“And finally,” the breathless waitress says, wrapping up her lengthy recitation of the specials before cerebral hypoxia shuts down her conscious mind, “We have sesame encrusted blue fin tuna with wasabi whipped cream and pickled ginger.”
“Wow,” my friend exclaims. “That’s quite a list.”
The pretty waitress gulps down a lungful of air, reoxygenates her brain, and automatically flashes her brilliant faux waiter smile. “Can I get you gentleman anything from the bar?”
“I’ll have a Dirty Ketel One up, please,” I reply.
“I’ll have a Tanqueray and tonic,” my friend says.
“Can I also interest you gentleman in some bottled water?” the waitress asks, upselling enthusiastically. “We have Pellegrino, Panna, Fiji, Vitell…………
“Tap water’s fine,” I say.
The blocked sale momentarily freezes the warmth in the waitress’s eyes. “Yes sir,” she says, quickly dispelling the chill before it reaches her face. “I’ll be right back with your drinks.”
“Don’t tell me you’re on the no bottled water bandwagon now?” my friend asks once the shapely waitress is out of earshot.
“I never drink bottled water when I go out to eat,” I reply. “That’s like ordering orange juice in a diner.”
“Oh,” my friend groans. “I almost forgot about that cheap little move of yours.”
“It comes from concentrate, they charge you a fortune ……”
“But you drink bottled water at home!”
“Never in a restaurant. The markup’s brutal.”
“You’re such a hypocrite,” my friend says. “You pushed bottled water on me when I ate at your restaurant.”
“Of course I did.”
“Trying to take me for a few bucks?”
“I needed to inflate the check. I know what a great tipper you are.”
A few minutes later the waitress returns with our drinks. I order the tuna. My friend orders salmon. When I ask for a wine recommendation the waitress suggests a moderately priced Sauvignon Blanc. I order a South African bottle that’s $20 more and infinitely better.
“That’s an excellent choice sir,” the waitress says.
“I’d rather spend money on wine than water,” I say. “Besides my friend’s paying.”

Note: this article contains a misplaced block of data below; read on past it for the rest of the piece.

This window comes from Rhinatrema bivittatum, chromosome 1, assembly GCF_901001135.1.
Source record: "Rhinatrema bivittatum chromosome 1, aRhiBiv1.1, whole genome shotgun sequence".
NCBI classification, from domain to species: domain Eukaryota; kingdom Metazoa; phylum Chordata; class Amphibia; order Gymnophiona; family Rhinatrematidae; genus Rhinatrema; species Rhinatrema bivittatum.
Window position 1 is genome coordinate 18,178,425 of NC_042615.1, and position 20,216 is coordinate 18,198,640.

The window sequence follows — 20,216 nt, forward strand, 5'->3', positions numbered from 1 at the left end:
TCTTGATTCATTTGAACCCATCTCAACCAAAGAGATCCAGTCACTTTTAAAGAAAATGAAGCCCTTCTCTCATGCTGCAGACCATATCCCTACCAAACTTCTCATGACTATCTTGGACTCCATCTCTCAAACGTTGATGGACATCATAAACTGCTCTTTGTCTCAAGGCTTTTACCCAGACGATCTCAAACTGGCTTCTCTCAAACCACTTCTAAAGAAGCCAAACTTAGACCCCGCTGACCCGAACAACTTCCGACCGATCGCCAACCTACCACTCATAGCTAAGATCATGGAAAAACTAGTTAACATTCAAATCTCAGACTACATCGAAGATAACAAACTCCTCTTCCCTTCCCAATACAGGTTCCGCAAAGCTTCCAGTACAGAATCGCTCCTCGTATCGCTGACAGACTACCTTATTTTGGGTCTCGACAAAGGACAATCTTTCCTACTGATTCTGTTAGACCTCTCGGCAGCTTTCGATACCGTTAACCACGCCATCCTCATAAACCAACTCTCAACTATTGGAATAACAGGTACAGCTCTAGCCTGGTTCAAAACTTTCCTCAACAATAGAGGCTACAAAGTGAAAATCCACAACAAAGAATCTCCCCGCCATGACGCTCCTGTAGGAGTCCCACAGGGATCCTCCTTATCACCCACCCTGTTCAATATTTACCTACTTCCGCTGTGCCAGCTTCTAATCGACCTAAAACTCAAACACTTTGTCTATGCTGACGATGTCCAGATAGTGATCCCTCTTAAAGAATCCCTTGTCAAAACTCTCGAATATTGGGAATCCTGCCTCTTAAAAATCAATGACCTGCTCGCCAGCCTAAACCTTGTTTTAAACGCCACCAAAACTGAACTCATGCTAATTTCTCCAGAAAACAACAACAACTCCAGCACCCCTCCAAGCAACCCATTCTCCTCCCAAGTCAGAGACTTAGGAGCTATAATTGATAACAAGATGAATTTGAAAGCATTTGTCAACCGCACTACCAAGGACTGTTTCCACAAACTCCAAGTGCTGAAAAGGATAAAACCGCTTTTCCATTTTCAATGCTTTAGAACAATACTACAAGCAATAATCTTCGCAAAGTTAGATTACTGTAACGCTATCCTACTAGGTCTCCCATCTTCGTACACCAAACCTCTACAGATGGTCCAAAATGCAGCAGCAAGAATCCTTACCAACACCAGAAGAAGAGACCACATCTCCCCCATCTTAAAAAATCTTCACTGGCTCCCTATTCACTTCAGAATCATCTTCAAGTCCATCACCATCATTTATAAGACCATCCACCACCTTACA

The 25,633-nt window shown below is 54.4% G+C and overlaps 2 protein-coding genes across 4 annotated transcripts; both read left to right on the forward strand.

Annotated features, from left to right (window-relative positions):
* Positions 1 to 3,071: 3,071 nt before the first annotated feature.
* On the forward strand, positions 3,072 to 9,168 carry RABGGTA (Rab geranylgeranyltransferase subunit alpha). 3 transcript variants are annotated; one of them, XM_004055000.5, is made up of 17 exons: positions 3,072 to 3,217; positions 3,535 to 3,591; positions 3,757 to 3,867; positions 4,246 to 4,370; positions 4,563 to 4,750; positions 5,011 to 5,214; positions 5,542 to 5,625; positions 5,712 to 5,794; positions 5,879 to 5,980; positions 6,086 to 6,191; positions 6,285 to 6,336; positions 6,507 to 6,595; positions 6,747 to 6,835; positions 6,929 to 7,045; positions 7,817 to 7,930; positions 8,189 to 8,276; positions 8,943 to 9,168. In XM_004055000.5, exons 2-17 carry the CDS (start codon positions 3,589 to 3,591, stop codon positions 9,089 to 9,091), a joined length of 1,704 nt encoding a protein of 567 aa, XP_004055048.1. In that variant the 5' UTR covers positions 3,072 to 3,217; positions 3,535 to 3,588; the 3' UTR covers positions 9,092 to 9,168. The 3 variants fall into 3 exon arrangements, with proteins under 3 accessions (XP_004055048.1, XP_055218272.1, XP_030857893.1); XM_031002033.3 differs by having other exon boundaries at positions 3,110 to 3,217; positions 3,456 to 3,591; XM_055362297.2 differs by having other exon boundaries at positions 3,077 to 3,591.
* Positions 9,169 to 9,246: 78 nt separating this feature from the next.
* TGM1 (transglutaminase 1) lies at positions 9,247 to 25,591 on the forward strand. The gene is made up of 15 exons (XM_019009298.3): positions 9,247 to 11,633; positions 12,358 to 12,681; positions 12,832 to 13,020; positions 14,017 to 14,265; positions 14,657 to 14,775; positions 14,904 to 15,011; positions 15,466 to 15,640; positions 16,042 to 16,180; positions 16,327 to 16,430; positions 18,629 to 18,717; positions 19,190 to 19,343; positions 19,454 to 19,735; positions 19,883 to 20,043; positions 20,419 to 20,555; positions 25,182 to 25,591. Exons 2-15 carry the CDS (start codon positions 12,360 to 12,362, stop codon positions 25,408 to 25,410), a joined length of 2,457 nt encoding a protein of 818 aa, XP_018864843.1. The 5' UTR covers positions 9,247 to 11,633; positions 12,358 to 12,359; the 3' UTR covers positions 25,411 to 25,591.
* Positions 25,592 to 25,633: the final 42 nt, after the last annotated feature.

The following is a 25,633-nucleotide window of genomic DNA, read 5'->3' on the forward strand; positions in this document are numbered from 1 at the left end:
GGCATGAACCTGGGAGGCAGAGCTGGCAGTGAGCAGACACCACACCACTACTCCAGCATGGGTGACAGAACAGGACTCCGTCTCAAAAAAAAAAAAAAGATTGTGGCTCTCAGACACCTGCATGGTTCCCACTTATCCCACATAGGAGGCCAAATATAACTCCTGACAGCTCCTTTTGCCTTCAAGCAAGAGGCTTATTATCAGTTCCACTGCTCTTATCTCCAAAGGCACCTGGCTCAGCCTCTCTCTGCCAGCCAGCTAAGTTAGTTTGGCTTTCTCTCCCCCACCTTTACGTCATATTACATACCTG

My friend lets out a disgusted snort.
“Don’t mind him,” he tells the waitress. “He hasn’t been in public since his release.”
“It’s not a release,” I say. “It’s an evening pass. I’ve got to be back before ten.”
“And if you’re late?”
“They send out the hounds.”
The waitress looks at us. “You guys take this act wherever you go?”
“Since 1986,” I reply.
The waitress smiles. “Then you’ve known each other longer than I’ve been alive.”
My friend pretends to stab himself in the heart with his butter knife. I take a long sip of my ice cold martini and smile.
“I think we’ll need another round of drinks in about five minutes.”
“Certainly sir,” the waitress says, a triumphant look gracing her face.
After the waitress leaves my friend mutters, “Smacked down by a college kid.”
“The girl’s got skills,” I admit.
“My daughter’s only eight years younger than that girl.”
“Megan’s what now – eleven?”
“I hate getting older,” my friend says suddenly.
“I don’t think you’d like the alternative.” I reply.
“When you have kids you’ll understand. You’ll want to freeze them at twelve forever.”
I contemplate my martini for a moment. If I was twelve I’d be drinking….bottled water.
“Would you want to be twelve years old forever?”
“Neither does Megan.”
“That’s for sure,” my friend grunts. “She’s already acting like she’s thirty.”
I drain my martini. The waitress brings me another. Every age has its little compensations. Youth has innocence. Adulthood has power. Age has wisdom.
Or so they tell me.